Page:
Andrew Fuller Fridays: Fuller on Passages That Seem Contradictory (Rom 14:5 & Gal. 4:10-11)


“One man esteemeth one day above another: another esteemeth every day alike. Let every man be fully persuaded in his own mind.”—Rom. 14:5.

“Ye observe days, and months, and times, and years. I am afraid of you, lest I have bestowed upon you labour in vain.”—Gal. 4:10, 11.

The key to this apparent difficulty will be found in attending to the persons addressed. The Roman and Galatian churches were each composed of both Jews and Gentiles; but they are not addressed promiscuously; neither are they the same description of people who are addressed in both passages. Those who regarded days among the Romans were the converted Jews, who, having from their youth observed them as Divine appointments, were with difficulty brought to lay them aside. And as their attachment had its origin in a tender regard to Divine authority, they were considered as keeping the day unto the Lord; and great tenderness was enjoined upon the Gentile converts towards them in that matter.

Those, on the other hand, who among the Galatians “observed days, and months, and times,” were converted Gentiles, as is manifest from the context, which describes them as having, in their unconverted state, done “service to them which by nature were no gods,” ver. 8. These, being perverted by certain judaizing teachers, were, contrary to the apostolical decision, (Acts 15,) circumcised, and subjected themselves to the yoke of Jewish ceremonies. Nor was this all: they were brought to consider these things as necessary to justification and salvation, which was subversive of the doctrine of justification by faith in Jesus Christ, Acts 15:1; Gal. 5:4.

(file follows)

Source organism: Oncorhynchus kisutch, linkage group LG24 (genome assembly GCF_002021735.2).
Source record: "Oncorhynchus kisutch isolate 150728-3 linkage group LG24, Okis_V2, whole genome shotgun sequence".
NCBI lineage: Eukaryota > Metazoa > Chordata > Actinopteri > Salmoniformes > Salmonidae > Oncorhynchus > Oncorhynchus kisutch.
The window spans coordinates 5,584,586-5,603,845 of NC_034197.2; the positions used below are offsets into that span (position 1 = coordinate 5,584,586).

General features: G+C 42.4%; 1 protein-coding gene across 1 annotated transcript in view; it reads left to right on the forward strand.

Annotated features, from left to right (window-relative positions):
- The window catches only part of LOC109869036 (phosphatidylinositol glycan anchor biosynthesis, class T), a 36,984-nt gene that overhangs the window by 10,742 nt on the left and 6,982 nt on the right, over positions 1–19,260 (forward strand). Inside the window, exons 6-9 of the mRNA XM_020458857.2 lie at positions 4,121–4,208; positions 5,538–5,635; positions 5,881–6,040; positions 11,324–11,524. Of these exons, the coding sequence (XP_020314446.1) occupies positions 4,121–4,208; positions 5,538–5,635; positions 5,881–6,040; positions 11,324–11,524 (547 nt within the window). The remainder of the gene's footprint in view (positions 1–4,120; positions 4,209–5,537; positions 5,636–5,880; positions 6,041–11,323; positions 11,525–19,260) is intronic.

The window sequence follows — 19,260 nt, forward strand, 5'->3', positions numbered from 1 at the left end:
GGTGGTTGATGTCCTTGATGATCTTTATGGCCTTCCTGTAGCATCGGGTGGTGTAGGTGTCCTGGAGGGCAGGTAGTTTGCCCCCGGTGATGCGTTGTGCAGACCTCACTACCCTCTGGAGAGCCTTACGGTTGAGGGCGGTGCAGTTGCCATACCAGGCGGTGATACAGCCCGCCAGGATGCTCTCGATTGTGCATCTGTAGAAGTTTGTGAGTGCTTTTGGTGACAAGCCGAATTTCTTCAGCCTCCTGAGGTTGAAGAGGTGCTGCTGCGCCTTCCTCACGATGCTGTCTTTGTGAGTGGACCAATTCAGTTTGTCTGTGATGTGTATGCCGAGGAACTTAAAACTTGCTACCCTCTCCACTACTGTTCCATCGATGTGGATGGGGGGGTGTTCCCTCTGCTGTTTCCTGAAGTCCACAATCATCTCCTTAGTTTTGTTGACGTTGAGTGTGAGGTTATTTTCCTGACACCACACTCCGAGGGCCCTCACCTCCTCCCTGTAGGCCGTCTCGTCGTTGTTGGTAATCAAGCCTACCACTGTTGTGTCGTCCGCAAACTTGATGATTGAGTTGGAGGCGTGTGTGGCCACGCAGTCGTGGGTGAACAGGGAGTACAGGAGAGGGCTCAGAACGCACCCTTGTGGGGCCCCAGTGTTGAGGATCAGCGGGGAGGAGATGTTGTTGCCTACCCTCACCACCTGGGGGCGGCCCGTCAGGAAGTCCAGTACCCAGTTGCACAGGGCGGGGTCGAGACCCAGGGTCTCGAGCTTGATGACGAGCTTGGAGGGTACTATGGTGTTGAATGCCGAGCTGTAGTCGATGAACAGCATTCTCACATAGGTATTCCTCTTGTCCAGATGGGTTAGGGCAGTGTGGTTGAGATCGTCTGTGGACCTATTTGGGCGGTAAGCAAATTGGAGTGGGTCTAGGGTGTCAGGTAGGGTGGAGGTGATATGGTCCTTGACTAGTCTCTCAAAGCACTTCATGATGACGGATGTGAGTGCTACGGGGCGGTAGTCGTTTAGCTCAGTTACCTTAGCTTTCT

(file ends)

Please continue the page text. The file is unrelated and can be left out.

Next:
Considering these differences, the different language of the apostle is perfectly in character. Circumcision, and conformity to the laws of Moses, in Jewish converts, was held to be lawful. Even the apostle of the Gentiles himself to the Jews became a Jew, frequently, if not constantly, conforming to the Jewish laws; and writing to others he expresses himself on this wise: “Is any man called being circumcised? Let him not become uncircumcised. Is any called in uncircumcision? Let him not become circumcised. Circumcision is nothing, and uncircumcision is nothing; but keeping of the commandments of God.” But for Gentiles, who had no such things to be alleged in their favour, to go off from the liberty granted to them, (Acts 15,) and entangle themselves under a yoke of bondage—and not only so, but to make it a term of justification—was sufficient to excite a fear lest the labour which he had bestowed upon them was in vain.

Fuller, A. G. (1988). The Complete Works of Andrew Fuller: Memoirs, Sermons, Etc. (J. Belcher, Ed.) (Vol. 1, pp. 667–684). Harrisonburg, VA: Sprinkle Publications.

By |April 8th, 2016|Categories: Blog|

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